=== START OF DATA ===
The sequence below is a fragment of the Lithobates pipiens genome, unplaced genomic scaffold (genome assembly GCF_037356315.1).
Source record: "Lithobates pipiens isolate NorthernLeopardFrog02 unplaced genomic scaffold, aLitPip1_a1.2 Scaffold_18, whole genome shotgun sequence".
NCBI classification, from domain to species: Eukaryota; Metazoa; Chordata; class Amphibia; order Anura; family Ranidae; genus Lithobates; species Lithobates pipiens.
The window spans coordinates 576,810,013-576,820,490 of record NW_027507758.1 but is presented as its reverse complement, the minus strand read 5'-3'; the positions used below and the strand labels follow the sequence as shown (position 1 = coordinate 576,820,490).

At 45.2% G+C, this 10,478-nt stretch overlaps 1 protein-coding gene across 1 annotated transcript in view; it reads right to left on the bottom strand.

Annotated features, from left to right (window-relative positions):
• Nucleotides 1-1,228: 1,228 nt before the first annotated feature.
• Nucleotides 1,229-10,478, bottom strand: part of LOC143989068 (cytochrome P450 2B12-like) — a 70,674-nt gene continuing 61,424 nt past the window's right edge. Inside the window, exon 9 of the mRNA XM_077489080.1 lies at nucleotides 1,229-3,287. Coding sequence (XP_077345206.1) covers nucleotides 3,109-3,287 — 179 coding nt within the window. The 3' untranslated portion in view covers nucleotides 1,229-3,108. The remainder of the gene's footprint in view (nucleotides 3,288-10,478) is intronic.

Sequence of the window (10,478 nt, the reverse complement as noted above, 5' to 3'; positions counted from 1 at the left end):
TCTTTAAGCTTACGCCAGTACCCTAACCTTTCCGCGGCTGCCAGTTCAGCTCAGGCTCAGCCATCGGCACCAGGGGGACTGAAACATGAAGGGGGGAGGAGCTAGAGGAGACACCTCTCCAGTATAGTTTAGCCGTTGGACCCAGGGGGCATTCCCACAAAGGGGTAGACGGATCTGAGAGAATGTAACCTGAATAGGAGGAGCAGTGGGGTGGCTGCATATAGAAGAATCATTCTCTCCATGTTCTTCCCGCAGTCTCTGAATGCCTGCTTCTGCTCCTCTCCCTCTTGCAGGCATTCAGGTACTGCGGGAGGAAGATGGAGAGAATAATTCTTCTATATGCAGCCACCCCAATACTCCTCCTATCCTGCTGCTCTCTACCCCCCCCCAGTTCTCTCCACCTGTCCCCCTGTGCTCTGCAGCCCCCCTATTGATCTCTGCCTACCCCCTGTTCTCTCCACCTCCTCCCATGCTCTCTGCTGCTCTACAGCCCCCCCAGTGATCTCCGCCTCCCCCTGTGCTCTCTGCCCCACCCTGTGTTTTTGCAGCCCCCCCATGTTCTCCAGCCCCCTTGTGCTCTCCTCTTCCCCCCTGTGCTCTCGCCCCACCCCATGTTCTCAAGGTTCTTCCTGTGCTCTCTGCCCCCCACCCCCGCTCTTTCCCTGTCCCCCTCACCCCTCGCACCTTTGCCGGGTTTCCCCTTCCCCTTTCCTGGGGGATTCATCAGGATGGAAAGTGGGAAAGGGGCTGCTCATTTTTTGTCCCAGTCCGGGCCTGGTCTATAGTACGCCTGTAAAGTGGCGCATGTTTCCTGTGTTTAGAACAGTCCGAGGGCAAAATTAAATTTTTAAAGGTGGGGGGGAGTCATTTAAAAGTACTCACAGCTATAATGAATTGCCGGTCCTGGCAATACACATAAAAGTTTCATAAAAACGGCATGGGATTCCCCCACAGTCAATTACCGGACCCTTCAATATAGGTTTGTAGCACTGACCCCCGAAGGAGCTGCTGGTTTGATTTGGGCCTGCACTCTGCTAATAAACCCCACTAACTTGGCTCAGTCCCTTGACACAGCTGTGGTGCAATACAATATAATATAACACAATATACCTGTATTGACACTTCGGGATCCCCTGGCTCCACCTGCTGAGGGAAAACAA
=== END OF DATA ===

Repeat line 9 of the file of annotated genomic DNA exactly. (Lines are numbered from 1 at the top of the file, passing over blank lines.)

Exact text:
Sequence of the window (10,478 nt, the reverse complement as noted above, 5' to 3'; positions counted from 1 at the left end):